[OPE-L:2082] Re: Gold (questions)

From: John Ernst (ernst@pipeline.com)
Date: Tue Jan 11 2000 - 00:28:32 EST

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RE: OPE-L 2075
Duncan wrote:

I always thought "absolute rent" was a remnant of feudalism, a monopoly
charge sustained by a formal or informal collusion of landowners.

My comment:

Not according to Marx. One captures absolute rent when the worst
producer earns a rent. He manages to do so when the composition of
his capital is less than the average. Unlike those in the industrial
sector, these capitals do not "share" the excess profit with those
having higher compositions. Note that all capitals in a given industry
would earn absolute rent given that the worst producer earns an
absolute rent.

There's no collusion here. Just the free market and private property
at work.

It is worth noting that to get absolute rent Marx assumes that the
natural monopolies have a lower composition of capital than the average.
In V3, he also assumes that the products of the worst producers earning
absolute rent sell at their values -- not at prices of production. He
does remark that he'll consider other cases later.

Marx saw his concept of absolute rent as an advance from the Ricadian
concept of rent which consists entirely of differential rent.
Marx was also aware that his concept depended upon the assumption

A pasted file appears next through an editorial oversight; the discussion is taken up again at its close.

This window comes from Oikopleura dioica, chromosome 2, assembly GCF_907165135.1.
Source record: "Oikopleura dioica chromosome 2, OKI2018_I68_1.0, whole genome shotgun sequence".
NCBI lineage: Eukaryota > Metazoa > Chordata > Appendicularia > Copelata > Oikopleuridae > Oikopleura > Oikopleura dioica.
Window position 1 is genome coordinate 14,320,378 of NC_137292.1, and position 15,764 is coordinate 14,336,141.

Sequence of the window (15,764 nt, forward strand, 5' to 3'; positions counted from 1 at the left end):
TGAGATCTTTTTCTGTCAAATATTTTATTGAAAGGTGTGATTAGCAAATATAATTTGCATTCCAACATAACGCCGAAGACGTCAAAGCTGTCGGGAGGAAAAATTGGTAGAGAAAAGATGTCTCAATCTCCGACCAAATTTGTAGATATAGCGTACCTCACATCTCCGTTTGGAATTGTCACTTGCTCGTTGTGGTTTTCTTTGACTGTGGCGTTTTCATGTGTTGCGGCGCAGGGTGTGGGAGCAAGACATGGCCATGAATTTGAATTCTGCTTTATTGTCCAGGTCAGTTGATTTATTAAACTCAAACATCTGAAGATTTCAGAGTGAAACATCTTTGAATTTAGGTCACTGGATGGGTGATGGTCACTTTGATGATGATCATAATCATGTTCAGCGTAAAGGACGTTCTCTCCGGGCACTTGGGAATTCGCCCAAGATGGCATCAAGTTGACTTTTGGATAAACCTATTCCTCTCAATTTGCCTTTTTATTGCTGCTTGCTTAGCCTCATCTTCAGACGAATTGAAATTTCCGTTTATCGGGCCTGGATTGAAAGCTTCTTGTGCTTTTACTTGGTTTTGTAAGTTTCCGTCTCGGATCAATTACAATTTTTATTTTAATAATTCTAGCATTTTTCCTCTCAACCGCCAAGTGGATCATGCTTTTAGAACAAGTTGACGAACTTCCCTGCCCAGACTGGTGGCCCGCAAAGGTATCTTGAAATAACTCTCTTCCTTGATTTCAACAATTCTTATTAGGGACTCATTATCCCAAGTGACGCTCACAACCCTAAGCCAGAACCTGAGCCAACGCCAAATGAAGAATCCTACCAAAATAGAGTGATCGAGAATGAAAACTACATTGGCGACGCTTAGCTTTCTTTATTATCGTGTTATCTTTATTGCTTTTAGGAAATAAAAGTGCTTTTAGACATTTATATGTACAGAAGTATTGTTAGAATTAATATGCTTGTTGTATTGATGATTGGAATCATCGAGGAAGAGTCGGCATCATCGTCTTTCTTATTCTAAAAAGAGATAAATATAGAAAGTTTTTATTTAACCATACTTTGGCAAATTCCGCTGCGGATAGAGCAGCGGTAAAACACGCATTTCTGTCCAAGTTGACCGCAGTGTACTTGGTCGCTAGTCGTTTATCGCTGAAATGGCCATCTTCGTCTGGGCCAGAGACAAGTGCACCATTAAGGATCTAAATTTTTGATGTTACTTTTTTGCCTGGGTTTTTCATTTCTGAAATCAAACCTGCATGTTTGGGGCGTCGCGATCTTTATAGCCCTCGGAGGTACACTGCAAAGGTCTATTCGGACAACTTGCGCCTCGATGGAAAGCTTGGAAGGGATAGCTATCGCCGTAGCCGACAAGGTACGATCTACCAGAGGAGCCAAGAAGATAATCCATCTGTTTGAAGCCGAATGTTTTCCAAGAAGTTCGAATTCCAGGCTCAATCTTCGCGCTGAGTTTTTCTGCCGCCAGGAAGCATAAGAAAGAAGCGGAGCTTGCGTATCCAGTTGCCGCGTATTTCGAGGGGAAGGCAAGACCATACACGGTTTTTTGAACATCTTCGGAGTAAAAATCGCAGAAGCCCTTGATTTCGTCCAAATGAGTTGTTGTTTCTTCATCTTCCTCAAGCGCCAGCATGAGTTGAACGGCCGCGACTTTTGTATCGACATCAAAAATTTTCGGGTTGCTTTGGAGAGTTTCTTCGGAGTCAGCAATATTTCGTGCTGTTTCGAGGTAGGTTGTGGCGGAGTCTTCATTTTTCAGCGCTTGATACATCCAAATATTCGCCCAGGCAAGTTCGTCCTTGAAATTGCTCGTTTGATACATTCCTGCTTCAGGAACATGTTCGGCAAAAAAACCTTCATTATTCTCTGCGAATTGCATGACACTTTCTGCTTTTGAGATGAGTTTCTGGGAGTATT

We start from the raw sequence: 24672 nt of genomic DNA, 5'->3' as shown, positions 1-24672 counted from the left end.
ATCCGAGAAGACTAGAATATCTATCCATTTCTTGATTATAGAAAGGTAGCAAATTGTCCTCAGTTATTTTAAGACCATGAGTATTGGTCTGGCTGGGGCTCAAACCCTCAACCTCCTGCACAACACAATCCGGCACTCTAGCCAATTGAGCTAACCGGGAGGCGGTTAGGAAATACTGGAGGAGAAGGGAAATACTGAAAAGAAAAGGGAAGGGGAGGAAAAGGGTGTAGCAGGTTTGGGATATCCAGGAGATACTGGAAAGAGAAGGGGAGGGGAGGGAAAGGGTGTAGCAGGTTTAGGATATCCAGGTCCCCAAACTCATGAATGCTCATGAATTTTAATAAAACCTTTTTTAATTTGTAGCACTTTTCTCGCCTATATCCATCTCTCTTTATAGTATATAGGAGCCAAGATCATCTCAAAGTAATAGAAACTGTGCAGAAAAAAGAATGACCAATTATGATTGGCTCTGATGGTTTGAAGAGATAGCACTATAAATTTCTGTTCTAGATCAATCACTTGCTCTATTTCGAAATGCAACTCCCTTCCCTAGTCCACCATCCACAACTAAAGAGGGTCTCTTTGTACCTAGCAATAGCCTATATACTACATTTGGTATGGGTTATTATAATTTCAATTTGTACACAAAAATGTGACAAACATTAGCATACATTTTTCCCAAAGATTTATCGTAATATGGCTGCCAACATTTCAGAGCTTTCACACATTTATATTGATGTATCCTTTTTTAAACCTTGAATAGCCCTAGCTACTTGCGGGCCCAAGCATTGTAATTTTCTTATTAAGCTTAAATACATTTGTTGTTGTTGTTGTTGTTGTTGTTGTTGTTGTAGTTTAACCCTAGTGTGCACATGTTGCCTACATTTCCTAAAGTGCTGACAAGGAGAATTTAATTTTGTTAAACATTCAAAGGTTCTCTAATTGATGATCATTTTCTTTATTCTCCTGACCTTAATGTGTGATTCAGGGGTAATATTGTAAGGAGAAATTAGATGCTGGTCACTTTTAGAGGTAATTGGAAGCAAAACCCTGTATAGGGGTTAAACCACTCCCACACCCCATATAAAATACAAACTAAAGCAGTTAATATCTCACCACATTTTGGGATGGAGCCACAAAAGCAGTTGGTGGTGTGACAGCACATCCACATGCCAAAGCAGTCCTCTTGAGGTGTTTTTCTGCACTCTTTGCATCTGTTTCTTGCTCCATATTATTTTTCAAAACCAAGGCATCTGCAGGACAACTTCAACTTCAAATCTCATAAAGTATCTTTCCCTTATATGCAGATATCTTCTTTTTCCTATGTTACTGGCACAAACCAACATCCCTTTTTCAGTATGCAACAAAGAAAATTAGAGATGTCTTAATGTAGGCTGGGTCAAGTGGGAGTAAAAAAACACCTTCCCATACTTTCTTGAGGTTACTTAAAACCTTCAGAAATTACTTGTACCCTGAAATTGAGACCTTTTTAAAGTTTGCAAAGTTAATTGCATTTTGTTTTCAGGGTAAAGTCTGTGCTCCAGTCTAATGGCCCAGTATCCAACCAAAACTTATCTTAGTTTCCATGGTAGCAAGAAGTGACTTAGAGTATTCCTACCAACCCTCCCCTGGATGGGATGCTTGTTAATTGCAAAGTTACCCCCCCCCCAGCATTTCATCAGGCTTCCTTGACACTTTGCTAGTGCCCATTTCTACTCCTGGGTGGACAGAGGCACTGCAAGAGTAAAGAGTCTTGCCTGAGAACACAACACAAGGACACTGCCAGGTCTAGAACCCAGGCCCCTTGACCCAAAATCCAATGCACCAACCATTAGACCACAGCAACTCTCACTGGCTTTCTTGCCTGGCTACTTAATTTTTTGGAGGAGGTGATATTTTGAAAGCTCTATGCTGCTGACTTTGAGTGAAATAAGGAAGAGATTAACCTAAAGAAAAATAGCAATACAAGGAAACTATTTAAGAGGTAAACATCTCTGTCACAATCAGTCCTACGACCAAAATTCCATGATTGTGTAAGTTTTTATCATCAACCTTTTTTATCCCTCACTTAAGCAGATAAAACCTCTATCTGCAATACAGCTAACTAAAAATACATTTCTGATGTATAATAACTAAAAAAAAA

of a lower composition of capital in the rent producing sector.
On the one hand, he thought the assumption legitimate since, unlike in
the industrial sector, few if any, raw materials are used. On the
other hand, he did see that as capitalism developed the composition
of capital in the rent sector would grow relative to the industrial
sector. Hence, of the total rent, absolute rent would fall relative to
differential rent.

For more than a few years, I thought that Sraffa like Ricardo had no
concept of absolute rent. Ajit pointed out to me that around para 75-76
in his PCMC Sraffa does develop a set of conditions under which the
worst land can earn rent. I find those conditions less realistic
in that they involve something close to diminishing returns. Without
those conditions I think the Sraffian framework becomes problematic.

Duncan wrote:

"Was it a feature of California in the 1840s or Alaska in the 1890s?"

My comment or answer:

To be honest, I have no idea. You could only get at this after the
mines are producing and balance sheets available. Further, since
none of the newly opened mines need be the worst gold producer, it
would be impossible to separate absolute from differential rent.


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